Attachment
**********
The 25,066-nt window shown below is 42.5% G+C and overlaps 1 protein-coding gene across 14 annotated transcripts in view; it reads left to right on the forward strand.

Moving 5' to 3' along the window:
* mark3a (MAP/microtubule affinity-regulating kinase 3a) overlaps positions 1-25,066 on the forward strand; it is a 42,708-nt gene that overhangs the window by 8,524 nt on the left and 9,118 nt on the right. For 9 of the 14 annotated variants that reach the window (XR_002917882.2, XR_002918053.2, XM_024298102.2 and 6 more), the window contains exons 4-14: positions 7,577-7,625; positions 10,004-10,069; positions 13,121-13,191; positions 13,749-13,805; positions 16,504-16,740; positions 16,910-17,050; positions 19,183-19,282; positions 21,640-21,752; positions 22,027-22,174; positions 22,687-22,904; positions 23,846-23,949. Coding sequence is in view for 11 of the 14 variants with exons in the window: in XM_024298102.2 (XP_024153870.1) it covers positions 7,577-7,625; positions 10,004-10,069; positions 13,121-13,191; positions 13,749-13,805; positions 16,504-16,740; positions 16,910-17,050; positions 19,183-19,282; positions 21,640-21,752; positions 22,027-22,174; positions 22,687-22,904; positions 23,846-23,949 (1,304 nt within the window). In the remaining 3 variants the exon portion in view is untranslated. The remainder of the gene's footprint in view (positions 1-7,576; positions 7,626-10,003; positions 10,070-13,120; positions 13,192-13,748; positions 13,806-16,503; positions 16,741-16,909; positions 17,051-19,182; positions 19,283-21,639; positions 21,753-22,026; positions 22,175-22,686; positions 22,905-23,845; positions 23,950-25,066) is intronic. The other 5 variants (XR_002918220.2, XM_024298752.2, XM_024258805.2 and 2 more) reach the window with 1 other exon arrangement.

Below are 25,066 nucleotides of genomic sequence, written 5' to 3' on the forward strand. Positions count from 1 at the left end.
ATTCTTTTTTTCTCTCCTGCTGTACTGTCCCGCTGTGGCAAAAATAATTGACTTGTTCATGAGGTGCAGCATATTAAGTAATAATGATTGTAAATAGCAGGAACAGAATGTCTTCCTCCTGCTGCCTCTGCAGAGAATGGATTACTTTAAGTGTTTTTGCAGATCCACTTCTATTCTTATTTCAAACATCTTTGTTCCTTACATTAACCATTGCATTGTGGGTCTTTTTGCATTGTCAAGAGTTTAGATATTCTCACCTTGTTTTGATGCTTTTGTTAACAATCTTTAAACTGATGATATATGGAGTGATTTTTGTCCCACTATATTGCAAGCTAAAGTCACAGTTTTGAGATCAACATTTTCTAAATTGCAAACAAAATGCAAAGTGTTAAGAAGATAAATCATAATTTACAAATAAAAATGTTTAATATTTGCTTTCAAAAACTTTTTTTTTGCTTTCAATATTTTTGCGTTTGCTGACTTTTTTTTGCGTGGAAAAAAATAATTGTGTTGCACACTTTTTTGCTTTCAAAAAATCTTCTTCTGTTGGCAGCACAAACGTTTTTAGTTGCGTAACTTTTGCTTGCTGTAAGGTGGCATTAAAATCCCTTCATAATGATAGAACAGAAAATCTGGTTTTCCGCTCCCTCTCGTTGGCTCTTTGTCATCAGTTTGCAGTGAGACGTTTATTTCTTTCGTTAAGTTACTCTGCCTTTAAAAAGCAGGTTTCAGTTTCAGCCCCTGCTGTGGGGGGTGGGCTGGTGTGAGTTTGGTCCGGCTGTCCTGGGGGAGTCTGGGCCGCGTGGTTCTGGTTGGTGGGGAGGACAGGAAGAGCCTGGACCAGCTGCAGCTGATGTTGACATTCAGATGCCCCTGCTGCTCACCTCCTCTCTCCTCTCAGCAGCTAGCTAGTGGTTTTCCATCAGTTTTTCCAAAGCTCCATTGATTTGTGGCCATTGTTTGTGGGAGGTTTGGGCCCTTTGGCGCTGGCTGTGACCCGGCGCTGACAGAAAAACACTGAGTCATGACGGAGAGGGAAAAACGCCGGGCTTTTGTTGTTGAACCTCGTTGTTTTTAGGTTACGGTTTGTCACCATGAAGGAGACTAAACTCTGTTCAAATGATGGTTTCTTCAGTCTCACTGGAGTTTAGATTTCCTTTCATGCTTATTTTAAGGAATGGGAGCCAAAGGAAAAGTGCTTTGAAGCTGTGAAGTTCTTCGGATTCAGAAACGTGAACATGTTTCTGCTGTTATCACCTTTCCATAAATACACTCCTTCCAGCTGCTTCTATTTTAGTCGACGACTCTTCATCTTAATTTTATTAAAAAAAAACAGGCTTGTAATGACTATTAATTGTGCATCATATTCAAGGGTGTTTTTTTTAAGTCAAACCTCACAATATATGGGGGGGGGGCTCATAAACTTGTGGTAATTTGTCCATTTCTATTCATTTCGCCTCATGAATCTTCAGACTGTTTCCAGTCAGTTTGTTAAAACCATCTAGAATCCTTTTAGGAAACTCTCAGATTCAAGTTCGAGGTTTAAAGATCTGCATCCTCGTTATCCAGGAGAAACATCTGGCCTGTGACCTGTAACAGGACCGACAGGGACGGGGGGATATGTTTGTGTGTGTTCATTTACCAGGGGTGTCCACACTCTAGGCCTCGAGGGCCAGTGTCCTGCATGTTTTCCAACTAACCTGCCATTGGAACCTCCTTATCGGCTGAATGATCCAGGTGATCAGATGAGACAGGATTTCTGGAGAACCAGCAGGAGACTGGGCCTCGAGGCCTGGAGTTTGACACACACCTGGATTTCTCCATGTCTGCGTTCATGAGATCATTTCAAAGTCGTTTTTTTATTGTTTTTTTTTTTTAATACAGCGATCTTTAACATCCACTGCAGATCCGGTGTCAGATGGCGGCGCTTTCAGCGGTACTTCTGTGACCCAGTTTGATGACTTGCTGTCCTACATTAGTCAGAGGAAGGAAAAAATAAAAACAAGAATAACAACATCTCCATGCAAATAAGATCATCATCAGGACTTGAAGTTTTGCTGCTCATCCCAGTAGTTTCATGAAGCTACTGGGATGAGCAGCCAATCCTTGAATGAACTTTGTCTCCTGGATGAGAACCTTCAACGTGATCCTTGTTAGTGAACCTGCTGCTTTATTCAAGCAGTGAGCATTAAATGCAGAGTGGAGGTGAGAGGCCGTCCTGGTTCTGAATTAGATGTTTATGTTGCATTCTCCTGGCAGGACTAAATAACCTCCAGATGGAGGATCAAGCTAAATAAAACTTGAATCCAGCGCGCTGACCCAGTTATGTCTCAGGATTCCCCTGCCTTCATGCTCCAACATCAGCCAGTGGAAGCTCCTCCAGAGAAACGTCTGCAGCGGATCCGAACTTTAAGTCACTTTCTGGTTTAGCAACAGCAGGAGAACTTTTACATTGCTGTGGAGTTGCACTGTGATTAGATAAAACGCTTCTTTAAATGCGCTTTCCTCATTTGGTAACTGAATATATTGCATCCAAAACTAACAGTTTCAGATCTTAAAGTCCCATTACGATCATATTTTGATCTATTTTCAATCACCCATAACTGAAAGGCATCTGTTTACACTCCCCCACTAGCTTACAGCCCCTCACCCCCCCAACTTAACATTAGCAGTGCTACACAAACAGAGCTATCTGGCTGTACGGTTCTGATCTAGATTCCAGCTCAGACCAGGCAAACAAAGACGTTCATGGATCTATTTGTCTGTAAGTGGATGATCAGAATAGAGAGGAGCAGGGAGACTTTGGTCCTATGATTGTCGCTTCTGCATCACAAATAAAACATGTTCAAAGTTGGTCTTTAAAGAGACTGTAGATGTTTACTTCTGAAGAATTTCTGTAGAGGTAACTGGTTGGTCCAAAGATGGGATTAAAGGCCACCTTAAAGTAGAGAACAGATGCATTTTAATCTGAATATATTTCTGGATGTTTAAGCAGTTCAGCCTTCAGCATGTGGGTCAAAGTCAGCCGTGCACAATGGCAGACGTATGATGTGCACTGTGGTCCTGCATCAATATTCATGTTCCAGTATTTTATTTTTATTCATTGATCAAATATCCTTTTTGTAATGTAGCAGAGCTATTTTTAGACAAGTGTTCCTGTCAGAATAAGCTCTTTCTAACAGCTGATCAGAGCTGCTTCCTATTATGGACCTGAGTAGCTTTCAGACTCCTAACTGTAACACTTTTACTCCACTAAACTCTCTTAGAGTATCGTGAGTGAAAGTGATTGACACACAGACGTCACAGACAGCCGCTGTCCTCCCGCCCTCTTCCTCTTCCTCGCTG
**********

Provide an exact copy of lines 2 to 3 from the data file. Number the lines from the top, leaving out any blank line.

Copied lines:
Moving 5' to 3' along the window:
* mark3a (MAP/microtubule affinity-regulating kinase 3a) overlaps positions 1-25,066 on the forward strand; it is a 42,708-nt gene that overhangs the window by 8,524 nt on the left and 9,118 nt on the right. For 9 of the 14 annotated variants that reach the window (XR_002917882.2, XR_002918053.2, XM_024298102.2 and 6 more), the window contains exons 4-14: positions 7,577-7,625; positions 10,004-10,069; positions 13,121-13,191; positions 13,749-13,805; positions 16,504-16,740; positions 16,910-17,050; positions 19,183-19,282; positions 21,640-21,752; positions 22,027-22,174; positions 22,687-22,904; positions 23,846-23,949. Coding sequence is in view for 11 of the 14 variants with exons in the window: in XM_024298102.2 (XP_024153870.1) it covers positions 7,577-7,625; positions 10,004-10,069; positions 13,121-13,191; positions 13,749-13,805; positions 16,504-16,740; positions 16,910-17,050; positions 19,183-19,282; positions 21,640-21,752; positions 22,027-22,174; positions 22,687-22,904; positions 23,846-23,949 (1,304 nt within the window). In the remaining 3 variants the exon portion in view is untranslated. The remainder of the gene's footprint in view (positions 1-7,576; positions 7,626-10,003; positions 10,070-13,120; positions 13,192-13,748; positions 13,806-16,503; positions 16,741-16,909; positions 17,051-19,182; positions 19,283-21,639; positions 21,753-22,026; positions 22,175-22,686; positions 22,905-23,845; positions 23,950-25,066) is intronic. The other 5 variants (XR_002918220.2, XM_024298752.2, XM_024258805.2 and 2 more) reach the window with 1 other exon arrangement.